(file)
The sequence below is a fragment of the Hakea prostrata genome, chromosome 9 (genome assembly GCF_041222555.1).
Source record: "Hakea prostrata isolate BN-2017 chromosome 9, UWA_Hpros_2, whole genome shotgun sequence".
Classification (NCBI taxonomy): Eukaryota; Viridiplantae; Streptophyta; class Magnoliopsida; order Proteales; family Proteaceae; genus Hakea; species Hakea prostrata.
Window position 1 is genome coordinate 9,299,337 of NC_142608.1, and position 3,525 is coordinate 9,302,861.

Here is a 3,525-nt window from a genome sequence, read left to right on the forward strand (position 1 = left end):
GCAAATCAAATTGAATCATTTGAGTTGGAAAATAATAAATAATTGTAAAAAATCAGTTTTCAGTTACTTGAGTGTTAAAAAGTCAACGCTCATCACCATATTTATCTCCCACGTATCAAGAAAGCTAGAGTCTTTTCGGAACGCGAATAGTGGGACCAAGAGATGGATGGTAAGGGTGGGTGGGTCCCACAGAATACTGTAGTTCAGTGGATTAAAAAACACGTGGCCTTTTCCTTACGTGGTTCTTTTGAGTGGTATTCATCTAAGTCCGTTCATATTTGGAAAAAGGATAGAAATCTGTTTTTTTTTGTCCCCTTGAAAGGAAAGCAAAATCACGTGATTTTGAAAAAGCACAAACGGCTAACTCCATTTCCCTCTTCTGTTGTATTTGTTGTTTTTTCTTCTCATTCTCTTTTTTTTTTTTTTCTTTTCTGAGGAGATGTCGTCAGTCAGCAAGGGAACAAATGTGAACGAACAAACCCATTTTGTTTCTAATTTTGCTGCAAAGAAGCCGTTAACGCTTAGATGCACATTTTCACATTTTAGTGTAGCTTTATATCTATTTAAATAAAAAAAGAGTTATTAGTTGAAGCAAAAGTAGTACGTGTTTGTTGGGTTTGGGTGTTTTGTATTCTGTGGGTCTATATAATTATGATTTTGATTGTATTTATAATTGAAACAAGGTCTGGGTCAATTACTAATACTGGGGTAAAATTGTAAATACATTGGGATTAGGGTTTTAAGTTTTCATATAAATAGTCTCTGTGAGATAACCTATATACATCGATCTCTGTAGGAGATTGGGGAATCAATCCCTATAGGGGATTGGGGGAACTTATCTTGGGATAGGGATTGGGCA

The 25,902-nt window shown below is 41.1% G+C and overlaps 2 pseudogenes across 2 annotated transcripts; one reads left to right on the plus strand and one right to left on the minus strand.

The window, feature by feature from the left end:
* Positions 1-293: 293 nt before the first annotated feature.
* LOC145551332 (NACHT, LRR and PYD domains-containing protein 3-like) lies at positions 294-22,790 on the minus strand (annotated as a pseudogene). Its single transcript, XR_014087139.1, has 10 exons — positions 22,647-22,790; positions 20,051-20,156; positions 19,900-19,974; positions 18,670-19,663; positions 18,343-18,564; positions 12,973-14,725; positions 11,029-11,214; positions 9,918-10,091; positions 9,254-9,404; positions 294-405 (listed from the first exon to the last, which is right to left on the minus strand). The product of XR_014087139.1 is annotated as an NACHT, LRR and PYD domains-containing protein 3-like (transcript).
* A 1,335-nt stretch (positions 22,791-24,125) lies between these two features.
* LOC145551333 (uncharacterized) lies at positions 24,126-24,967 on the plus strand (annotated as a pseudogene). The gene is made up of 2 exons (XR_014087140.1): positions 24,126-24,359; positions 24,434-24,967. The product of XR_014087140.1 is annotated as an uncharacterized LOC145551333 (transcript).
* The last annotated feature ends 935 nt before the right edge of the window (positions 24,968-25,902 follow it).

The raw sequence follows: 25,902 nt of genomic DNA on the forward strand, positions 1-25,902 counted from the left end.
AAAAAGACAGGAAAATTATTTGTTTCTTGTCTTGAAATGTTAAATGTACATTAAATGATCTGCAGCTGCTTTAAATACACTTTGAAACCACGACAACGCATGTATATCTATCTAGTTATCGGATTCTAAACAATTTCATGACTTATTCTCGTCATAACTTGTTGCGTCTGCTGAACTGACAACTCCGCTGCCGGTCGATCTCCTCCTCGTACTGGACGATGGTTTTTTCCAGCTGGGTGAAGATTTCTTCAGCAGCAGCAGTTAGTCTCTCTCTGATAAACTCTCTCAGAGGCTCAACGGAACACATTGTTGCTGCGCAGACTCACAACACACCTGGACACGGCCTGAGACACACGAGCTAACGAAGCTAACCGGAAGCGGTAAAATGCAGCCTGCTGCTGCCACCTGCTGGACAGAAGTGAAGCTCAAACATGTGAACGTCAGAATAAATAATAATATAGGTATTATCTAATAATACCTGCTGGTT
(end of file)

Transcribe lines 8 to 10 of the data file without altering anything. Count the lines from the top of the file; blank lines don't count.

The window, feature by feature from the left end:
* Positions 1-293: 293 nt before the first annotated feature.
* LOC145551332 (NACHT, LRR and PYD domains-containing protein 3-like) lies at positions 294-22,790 on the minus strand (annotated as a pseudogene). Its single transcript, XR_014087139.1, has 10 exons — positions 22,647-22,790; positions 20,051-20,156; positions 19,900-19,974; positions 18,670-19,663; positions 18,343-18,564; positions 12,973-14,725; positions 11,029-11,214; positions 9,918-10,091; positions 9,254-9,404; positions 294-405 (listed from the first exon to the last, which is right to left on the minus strand). The product of XR_014087139.1 is annotated as an NACHT, LRR and PYD domains-containing protein 3-like (transcript).